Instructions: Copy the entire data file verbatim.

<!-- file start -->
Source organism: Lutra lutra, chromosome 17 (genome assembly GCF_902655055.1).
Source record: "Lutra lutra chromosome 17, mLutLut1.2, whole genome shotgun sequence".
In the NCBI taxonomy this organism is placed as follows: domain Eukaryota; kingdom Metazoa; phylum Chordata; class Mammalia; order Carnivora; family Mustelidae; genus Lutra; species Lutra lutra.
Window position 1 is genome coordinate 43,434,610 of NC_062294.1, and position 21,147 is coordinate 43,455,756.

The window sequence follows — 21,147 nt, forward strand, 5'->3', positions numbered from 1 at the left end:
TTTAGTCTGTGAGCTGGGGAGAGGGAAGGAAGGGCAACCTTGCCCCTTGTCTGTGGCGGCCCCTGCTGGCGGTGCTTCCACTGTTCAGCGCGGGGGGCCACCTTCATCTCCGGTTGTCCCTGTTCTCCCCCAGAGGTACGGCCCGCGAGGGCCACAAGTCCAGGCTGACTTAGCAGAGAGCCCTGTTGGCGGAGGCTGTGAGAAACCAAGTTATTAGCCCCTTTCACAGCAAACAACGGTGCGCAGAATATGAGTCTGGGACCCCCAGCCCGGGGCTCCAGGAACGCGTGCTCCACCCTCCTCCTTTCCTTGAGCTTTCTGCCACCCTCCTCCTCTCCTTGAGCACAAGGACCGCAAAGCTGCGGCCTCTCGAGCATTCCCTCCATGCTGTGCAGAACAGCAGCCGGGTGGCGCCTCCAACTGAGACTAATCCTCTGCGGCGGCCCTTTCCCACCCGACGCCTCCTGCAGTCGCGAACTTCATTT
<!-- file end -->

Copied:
Source organism: Lutra lutra, chromosome 17 (genome assembly GCF_902655055.1).
Source record: "Lutra lutra chromosome 17, mLutLut1.2, whole genome shotgun sequence".
In the NCBI taxonomy this organism is placed as follows: domain Eukaryota; kingdom Metazoa; phylum Chordata; class Mammalia; order Carnivora; family Mustelidae; genus Lutra; species Lutra lutra.
Window position 1 is genome coordinate 43,434,610 of NC_062294.1, and position 21,147 is coordinate 43,455,756.

The window sequence follows — 21,147 nt, forward strand, 5'->3', positions numbered from 1 at the left end:
TTTAGTCTGTGAGCTGGGGAGAGGGAAGGAAGGGCAACCTTGCCCCTTGTCTGTGGCGGCCCCTGCTGGCGGTGCTTCCACTGTTCAGCGCGGGGGGCCACCTTCATCTCCGGTTGTCCCTGTTCTCCCCCAGAGGTACGGCCCGCGAGGGCCACAAGTCCAGGCTGACTTAGCAGAGAGCCCTGTTGGCGGAGGCTGTGAGAAACCAAGTTATTAGCCCCTTTCACAGCAAACAACGGTGCGCAGAATATGAGTCTGGGACCCCCAGCCCGGGGCTCCAGGAACGCGTGCTCCACCCTCCTCCTTTCCTTGAGCTTTCTGCCACCCTCCTCCTCTCCTTGAGCACAAGGACCGCAAAGCTGCGGCCTCTCGAGCATTCCCTCCATGCTGTGCAGAACAGCAGCCGGGTGGCGCCTCCAACTGAGACTAATCCTCTGCGGCGGCCCTTTCCCACCCGACGCCTCCTGCAGTCGCGAACTTCATTT